Annie Hylton | Longreads | October 2017 | 12 minutes (3,250 words)
It was a Tuesday in the district of Merhabete, in central Ethiopia, and the smell of burning spices infused the air. Hundreds of people — men and boys herding donkeys and goats, and women cloaked in white cloth with baskets atop their heads — lined the gravel roads leading to the government-run health clinic; some had walked for hours to trade and sell goods at the weekly market.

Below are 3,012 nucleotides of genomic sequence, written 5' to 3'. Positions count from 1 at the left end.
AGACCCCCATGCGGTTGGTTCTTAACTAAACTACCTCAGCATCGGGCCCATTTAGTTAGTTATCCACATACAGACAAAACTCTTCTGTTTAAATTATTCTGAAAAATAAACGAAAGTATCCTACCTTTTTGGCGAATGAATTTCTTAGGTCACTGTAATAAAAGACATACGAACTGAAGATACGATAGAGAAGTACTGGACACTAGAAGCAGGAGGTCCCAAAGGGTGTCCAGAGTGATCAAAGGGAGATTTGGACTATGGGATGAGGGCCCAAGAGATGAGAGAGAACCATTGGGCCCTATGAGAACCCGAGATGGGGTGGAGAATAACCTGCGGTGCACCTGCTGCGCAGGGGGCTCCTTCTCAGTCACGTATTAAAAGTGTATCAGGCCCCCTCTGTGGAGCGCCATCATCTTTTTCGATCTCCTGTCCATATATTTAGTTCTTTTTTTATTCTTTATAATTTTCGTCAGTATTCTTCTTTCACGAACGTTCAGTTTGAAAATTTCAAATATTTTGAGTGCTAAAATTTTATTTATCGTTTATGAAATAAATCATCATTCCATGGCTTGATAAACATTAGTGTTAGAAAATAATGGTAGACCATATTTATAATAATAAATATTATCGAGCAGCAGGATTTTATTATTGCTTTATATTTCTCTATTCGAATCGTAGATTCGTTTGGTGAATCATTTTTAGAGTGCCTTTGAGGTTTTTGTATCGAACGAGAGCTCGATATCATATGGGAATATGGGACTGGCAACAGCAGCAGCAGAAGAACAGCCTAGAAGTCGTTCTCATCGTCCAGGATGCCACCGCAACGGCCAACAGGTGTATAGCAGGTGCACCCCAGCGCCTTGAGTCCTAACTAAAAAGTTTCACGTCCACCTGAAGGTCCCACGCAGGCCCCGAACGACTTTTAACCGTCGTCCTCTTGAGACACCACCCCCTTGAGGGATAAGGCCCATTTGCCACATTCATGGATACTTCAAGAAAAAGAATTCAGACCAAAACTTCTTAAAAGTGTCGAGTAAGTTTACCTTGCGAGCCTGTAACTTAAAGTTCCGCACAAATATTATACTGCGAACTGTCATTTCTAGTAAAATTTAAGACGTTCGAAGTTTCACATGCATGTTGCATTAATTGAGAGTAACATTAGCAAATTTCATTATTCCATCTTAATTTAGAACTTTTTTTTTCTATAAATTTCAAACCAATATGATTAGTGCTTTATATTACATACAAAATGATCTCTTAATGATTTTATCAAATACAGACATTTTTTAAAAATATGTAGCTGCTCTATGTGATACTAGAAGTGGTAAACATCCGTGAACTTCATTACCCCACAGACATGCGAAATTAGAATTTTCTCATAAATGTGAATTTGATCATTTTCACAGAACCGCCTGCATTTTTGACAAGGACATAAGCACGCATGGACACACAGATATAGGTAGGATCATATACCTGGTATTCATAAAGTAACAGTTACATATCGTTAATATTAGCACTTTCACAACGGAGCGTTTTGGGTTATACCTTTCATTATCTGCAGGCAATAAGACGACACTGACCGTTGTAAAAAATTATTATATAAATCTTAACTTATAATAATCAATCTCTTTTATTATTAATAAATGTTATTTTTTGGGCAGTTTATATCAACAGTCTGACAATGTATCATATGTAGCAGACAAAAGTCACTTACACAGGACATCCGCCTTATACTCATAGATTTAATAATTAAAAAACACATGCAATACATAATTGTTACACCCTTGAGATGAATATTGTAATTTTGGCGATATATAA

Yeshi estimates she is 37, based on the age of the eldest of her six children. She and her husband left home around 7 a.m. that morning. For a few months, Yeshi had been unable to perform basic tasks. She was too weak to visit the neighbors and bled profusely, like she was menstruating, every time she drank coffee or water. She had lost weight and was concerned she was dying. But on this Tuesday, the day her husband would make the hour-long walk to sell bananas at the market to earn the $7 USD that would sustain their family of eight for the week, Yeshi would accompany him to the village. If she were able to make the trek, she would visit a doctor and nurse from Marie Stopes International, a non-governmental organization that provides sexual and reproductive health services around the world. One of Marie Stopes International’s 12 mobile outreach teams in Ethiopia, funded by the U.S. Agency for International Development (USAID), would be at the village’s health clinic. They would offer family planning consultations and perform what they call the “permanent method” — vasectomies and tubal ligations.